criminal

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Related to Criminals: crime, thuggery, Illegal activities, Criminal activity, Serial killers

Criminal

Pertaining to, or involving, crimes or the administration of penal justice. An individual who has been found guilty of the commission of conduct that causes social harm and that is punishable by law; a person who has committed a crime.

criminal

1) n. a popular term for anyone who has committed a crime, whether convicted of the offense or not. More properly it should apply only to those actually convicted of a crime. Repeat offenders are sometimes called habitual criminals. 2) adj. certain acts or people involved in or relating to a crime. Examples of uses include "criminal taking," "criminal conspiracy," a "criminal gang." (See: convict, felon, habitual criminal)

criminal

noun bandit, blackguard, buccaneer, convict, defrauder, evildoer, extortionist, felon, filcher, fugitive, gangster, grafter, guilty person, gunman, hardened offender, juvenile delinquent, kidnapper, killer, knave, malefactor, malfeasant, manslayer, marauder, murderer, offender, outlaw, pilferer, pillager, pirate, plunderer, public enemy, recidivist, recreant, reus, robber, sceleratus, smuggler, sneak thief, swindler, terrorist, thief, transgressor, underworld character, villain, worker of iniquity, wrongdoer
Associated concepts: convicted criminal, criminal action, criminal attempt, criminal capacity, criminal case or cause, criminal charge, criminal code, criminal conduct, criminal conspiracy, criminal contempt, criminal conviction, criminal courts, criminal information, criminal intent, criminal judggents, criminal jurisdiction, criminal motive, criminal negliience, criminal offense, criminal procedure, criminal process, criminal prosecution, criminal responsibility, crimmnal sanctions, criminal solicitation, criminal statute, criminal syndicalism, criminal transaction, criminal trial, habitual criminal, known criminals
Foreign phrases: Frustra legis auxilium invocat qui in legem committit.He vainly seeks the aid of the law who transgresses the law.
See also: aggressor, assailant, blameful, blameworthy, burglar, convict, culpable, delinquent, embezzler, felon, felonious, guilty, hoodlum, illegal, illegitimate, illicit, immoral, impermissible, improper, iniquitous, irregular, larcenous, lawbreaker, lawless, malefactor, nefarious, offender, outlaw, peccant, prisoner, racketeer, recidivist, reprehensible, reprobate, tainted, thief, unconscionable, unlawful, vandal, vicious, wrongdoer, wrongful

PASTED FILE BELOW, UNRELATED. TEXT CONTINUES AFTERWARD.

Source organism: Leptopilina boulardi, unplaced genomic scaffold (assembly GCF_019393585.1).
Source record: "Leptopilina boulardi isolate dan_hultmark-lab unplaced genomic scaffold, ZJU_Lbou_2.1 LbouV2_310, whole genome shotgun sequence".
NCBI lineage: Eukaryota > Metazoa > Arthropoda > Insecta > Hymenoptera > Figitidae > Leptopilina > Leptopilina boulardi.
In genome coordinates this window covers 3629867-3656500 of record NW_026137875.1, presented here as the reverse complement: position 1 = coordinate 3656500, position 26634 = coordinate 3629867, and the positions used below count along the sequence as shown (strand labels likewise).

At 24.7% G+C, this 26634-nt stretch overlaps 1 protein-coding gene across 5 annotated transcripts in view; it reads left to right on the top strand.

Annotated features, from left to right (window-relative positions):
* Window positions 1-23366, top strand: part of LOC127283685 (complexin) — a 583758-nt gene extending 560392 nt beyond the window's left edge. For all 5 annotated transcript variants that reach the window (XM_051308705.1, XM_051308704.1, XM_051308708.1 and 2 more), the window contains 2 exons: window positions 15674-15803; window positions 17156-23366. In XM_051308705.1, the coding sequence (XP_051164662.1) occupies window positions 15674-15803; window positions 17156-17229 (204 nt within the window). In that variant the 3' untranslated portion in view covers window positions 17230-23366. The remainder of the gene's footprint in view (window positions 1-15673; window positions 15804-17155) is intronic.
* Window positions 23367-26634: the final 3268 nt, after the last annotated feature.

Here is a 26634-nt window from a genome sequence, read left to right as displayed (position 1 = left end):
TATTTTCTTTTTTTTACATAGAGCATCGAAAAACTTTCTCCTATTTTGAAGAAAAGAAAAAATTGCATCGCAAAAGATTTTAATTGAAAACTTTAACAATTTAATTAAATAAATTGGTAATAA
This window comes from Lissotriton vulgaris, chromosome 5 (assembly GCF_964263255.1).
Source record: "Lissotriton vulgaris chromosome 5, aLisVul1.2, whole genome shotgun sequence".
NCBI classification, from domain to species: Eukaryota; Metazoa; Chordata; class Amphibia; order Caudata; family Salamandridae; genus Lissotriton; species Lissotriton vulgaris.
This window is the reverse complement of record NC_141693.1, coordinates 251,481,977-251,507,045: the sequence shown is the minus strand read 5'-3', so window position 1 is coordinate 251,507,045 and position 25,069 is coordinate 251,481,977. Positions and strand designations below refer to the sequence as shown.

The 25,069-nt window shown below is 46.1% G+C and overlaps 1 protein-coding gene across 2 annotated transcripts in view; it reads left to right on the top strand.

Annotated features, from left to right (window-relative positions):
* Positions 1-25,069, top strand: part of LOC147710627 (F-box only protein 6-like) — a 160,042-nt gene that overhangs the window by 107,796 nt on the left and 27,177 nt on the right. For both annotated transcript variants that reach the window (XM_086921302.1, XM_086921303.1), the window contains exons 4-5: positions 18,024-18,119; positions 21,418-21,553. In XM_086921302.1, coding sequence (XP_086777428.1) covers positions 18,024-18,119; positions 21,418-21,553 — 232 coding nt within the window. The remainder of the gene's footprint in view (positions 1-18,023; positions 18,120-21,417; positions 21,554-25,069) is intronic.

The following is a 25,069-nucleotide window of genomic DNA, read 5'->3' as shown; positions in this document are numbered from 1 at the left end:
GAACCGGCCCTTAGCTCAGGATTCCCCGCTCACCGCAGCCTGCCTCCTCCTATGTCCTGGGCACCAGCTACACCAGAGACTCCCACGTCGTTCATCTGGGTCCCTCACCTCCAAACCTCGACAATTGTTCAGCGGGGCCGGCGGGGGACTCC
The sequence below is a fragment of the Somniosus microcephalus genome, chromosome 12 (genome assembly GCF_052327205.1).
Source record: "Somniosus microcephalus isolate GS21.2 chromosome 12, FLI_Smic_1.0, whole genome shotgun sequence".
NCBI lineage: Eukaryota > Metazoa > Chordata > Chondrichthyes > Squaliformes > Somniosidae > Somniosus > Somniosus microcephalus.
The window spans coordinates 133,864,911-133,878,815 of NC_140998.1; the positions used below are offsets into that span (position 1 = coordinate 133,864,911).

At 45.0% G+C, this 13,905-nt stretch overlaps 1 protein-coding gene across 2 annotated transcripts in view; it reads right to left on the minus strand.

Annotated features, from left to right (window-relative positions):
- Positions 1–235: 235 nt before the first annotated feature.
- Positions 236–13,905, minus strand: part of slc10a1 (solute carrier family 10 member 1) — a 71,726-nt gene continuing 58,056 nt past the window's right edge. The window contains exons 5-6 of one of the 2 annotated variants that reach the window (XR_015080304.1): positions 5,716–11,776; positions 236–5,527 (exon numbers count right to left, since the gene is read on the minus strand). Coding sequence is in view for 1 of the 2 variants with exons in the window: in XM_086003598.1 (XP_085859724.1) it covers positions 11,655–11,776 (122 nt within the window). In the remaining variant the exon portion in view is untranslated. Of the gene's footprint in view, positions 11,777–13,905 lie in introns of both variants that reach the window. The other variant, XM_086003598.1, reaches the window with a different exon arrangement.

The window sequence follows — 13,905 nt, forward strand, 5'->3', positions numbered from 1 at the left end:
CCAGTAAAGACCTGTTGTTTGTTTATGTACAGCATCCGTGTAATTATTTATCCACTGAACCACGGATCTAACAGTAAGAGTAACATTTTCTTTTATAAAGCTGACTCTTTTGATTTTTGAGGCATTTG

criminal

1 a person convicted of CRIME.
2 of, involving, or guilty of CRIME.

CRIMINAL. Relating to, or having the character of crime; as, criminal law, criminal conversation, &c. It also signifies a person convicted of a crime.

LAW, CRIMINAL. By criminal law is understood that system of laws which provides for the mode of trial of persons charged with criminal offences, defines crimes, and provides for their punishments.

References in classic literature ?
Then I made inquiries as to this mysterious assistant and found that I had to deal with one of the coolest and most daring criminals in London.
A criminal strain ran in his blood, which, instead of being modified, was increased and rendered infinitely more dangerous by his extraordinary mental powers.
How strange that criminals seldom swoon at such a moment
By my first ancestor if it is not one of their great chiefs," he said, "and we were told that slaves and criminals were to play for the stake of this game.
Go to your club, and look at the criminal history of our own time, recorded in the newspapers.
That there are foolish criminals who are discovered, and wise criminals who escape.
Jonathan Wild was the hidden force of the London criminals, to whom he sold his brains and his organization on a fifteen per cent.
But on one side of the portal, and rooted almost at the threshold, was a wild rose-hush, covered, in this month of June, with its delicate gems, which might be imagined to offer their fragrance and fragile beauty to the prisoner as he went in, and to the condemned criminal as he came forth to his doom, in token that the deep heart of Nature could pity and be kind to him.
Perhaps when I am dead the society will see the criminal selfishness of reserving for itself what was meant for mankind.
He then takes the criminal into custody till he hath made satisfaction; but if it be a crime punishable with death he is delivered over to the prosecutor, who may put him to death at his own discretion.
The mere silence of the Constitution in regard to civil causes, is represented as an abolition of the trial by jury, and the declamations to which it has afforded a pretext are artfully calculated to induce a persuasion that this pretended abolition is complete and universal, extending not only to every species of civil, but even to criminal causes.
Owing to occasional retrogressions, to still more frequent moral and intellectual stagnation, and to the extraordinary fecundity of the Criminal and Vagabond Classes, there is always a vast superfluity of individuals of the half degree and single degree class, and a fair abundance of Specimens up to 10 degrees.